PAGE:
Before Tokyo even existed, Kyoto was Japan's major city.  Imperial families lived here and created a ruling class that gives the city its majestic air.  The reason: there are more shrines, temples and parks per square mile here than in the capital.

Japan's historical heart

History and tradition also comes in the form of the geisha, or geiko, culture. In Kyoto, it is most established and prominent than in any other part of the country.  Young women (and some men) walk around in full traditional attire in yukata (summer kimono), wooden sandals and hair ornaments.

On our first day in Kyoto, at the same as our food experience, we toured the Fushimi Inari shrine (taisha), one of the city's most prominent points of interest. The complex is part of a much larger park with a network of trails that lead up to Mt. Inari, the highest point in the city.  If we hadn't already exhausted ourselves walking around with the group in the sultry heat, we would have attempted it.  As such, we were content to just cover the main grounds.

Scenes from Fushimi Inari Shrine, Kyoto, with one of the many fox statues

Kyoto's fox shrine

Dedicated to the Shinto god of rice, Fushimi Inari features statues of foxes everywhere.  They were the messengers between the divine and mortal worlds and are thus part of the shrine's landscape. It's probably Kyoto's most visited landmark.

The other famous aspect of the shrine is the Senbon Torii, or thousand gates.  You'll see this in any material about Japan, but it's something quite different being there in person.  Many visitors walked alongside us, even jamming up the pathway several times.  But I felt calm as I strolled through the quarter-mile orange-lit tunnel, like those mythical foxes were watching over us.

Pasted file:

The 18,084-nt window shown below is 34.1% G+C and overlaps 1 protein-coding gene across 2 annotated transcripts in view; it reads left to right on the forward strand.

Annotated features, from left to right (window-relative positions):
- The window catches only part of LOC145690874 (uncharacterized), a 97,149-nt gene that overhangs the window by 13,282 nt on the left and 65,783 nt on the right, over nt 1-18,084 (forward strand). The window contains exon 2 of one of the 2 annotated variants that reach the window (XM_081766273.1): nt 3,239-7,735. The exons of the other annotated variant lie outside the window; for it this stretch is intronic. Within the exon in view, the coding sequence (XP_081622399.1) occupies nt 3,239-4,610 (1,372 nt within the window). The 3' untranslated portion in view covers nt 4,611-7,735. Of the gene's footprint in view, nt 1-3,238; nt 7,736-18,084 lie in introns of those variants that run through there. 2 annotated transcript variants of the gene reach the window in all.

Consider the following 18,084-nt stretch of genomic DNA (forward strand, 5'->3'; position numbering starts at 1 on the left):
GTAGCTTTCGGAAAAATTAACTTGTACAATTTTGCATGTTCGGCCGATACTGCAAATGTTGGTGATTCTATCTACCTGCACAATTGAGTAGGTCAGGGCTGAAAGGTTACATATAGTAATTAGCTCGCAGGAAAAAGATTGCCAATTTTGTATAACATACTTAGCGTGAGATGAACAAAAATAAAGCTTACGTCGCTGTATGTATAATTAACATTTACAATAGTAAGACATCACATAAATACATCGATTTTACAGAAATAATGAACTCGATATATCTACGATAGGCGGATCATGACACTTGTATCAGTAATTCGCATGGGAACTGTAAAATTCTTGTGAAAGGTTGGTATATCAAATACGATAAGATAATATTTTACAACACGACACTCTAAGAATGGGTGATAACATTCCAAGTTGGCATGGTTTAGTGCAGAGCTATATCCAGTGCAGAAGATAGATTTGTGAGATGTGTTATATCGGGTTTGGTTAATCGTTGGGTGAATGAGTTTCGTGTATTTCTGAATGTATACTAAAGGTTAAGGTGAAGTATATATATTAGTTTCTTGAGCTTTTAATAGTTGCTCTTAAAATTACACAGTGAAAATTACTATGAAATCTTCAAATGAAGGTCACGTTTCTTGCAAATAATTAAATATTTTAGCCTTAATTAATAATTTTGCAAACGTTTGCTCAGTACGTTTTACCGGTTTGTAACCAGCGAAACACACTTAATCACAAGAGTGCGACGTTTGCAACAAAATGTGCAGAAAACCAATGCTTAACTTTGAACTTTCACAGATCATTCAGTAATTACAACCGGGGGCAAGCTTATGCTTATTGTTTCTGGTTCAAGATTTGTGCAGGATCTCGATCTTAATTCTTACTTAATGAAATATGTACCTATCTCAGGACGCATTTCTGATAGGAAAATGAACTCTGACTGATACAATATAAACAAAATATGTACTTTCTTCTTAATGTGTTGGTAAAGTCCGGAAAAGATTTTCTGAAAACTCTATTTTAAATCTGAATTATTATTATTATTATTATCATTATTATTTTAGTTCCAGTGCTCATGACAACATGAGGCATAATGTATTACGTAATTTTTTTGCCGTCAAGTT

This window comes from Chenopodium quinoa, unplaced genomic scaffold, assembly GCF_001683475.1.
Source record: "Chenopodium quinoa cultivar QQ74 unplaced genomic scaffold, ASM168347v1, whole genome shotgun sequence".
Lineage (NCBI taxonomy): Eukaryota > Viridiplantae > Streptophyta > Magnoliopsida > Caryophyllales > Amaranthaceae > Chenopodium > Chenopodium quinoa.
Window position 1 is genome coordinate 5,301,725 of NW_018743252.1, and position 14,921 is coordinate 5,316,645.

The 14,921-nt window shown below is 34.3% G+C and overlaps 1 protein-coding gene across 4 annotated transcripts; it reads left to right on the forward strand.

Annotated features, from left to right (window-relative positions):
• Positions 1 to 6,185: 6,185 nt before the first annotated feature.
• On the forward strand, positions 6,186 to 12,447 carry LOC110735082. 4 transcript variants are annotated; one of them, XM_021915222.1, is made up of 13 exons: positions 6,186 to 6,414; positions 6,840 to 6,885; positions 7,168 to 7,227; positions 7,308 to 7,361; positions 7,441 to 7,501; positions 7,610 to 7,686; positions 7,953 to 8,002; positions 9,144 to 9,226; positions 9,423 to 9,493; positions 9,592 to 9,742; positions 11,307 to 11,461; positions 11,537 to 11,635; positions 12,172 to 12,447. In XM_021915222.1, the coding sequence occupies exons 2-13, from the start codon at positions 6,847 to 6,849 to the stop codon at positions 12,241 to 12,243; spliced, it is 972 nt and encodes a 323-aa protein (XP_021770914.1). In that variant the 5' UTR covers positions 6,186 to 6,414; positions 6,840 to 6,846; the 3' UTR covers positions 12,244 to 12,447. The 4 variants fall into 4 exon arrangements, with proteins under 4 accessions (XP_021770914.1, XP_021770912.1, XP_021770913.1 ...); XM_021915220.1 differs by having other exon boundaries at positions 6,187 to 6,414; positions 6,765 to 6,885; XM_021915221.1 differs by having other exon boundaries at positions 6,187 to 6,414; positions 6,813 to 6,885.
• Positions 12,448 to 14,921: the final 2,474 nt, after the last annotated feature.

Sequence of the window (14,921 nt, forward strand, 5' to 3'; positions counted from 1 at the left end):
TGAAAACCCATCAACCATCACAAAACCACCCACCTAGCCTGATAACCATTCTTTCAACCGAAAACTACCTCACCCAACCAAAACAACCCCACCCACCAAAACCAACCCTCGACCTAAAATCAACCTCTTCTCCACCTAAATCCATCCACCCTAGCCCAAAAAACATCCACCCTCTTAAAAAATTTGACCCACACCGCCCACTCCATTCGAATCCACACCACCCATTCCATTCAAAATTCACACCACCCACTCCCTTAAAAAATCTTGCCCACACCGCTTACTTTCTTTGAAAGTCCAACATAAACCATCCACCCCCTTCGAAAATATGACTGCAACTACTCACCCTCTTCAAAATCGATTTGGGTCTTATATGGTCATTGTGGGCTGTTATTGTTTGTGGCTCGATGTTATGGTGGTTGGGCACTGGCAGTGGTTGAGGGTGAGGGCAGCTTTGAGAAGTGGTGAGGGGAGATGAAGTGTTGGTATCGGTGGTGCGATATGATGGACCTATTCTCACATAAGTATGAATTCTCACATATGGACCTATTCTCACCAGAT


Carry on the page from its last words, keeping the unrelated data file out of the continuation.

All of us at the start of Senbori Toriii, Fushimi Inari Shrine, Kyoto

The geisha district

Later that day, about half our group toured the Gion district in central Kyoto, which actually consists of several smaller precincts.  Our guide Junko took us through the back streets here, where we saw a few geisha. They were either the apprentice (maiko) and the professional (geiko).

In the Gion district, the main area where geisha train, live and work

Geisha epitomize the beauty, grace and hospitality of Japanese culture, but it's not easy.  Maiko must go through a rigorous five-year training.  It involves only two days off each month and having outside electronic contact or relationships.  This starts when girls are sixteen, and just about half complete their apprenticeship.

Essentially, geisha are entertainers for wealthy clients, nearly all of which are men.  The women who join them are often their wives.  Geisha learn music, dance, singing, and surprisingly how to drink quite a bit to encourage drinking games with their clients.

Getting our Zen

Our final activity in Kyoto was a Zen Buddhist meditation practice.  We took taxis from our hotel to the Kennin-ji Temple complex. Within this was the Ryosoku-In Temple, where we met a Zen Buddhist monk who led us through the meditation. This actually came somewhat easy for me, as I meditate daily.  But it was very different from what I know.

Ryosoku-In Temple, Kyoto, where we practiced Zen meditation

We were told to absorb the sounds and distractions around us and to allow it to be part of our practice.  At one point, the teacher took a long stick and (with our express permission), would hit our shoulders as a way to re-center.  It actually didn't hurt too much.  The complete silence was a revelation, and it somehow connected me to part of ancient Japan.